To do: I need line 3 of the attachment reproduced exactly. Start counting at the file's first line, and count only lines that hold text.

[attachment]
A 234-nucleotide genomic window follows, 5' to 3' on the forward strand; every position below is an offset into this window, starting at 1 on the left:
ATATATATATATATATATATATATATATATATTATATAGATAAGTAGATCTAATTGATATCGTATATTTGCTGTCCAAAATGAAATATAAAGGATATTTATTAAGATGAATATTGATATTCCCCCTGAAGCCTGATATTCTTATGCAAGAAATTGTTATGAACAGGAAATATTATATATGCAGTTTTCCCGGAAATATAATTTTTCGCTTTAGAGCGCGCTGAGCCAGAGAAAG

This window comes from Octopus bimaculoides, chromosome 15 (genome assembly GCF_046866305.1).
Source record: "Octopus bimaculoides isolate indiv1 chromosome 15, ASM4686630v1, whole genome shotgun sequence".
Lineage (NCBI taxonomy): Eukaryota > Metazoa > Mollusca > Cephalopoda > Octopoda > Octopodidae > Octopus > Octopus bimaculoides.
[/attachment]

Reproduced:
This window comes from Octopus bimaculoides, chromosome 15 (genome assembly GCF_046866305.1).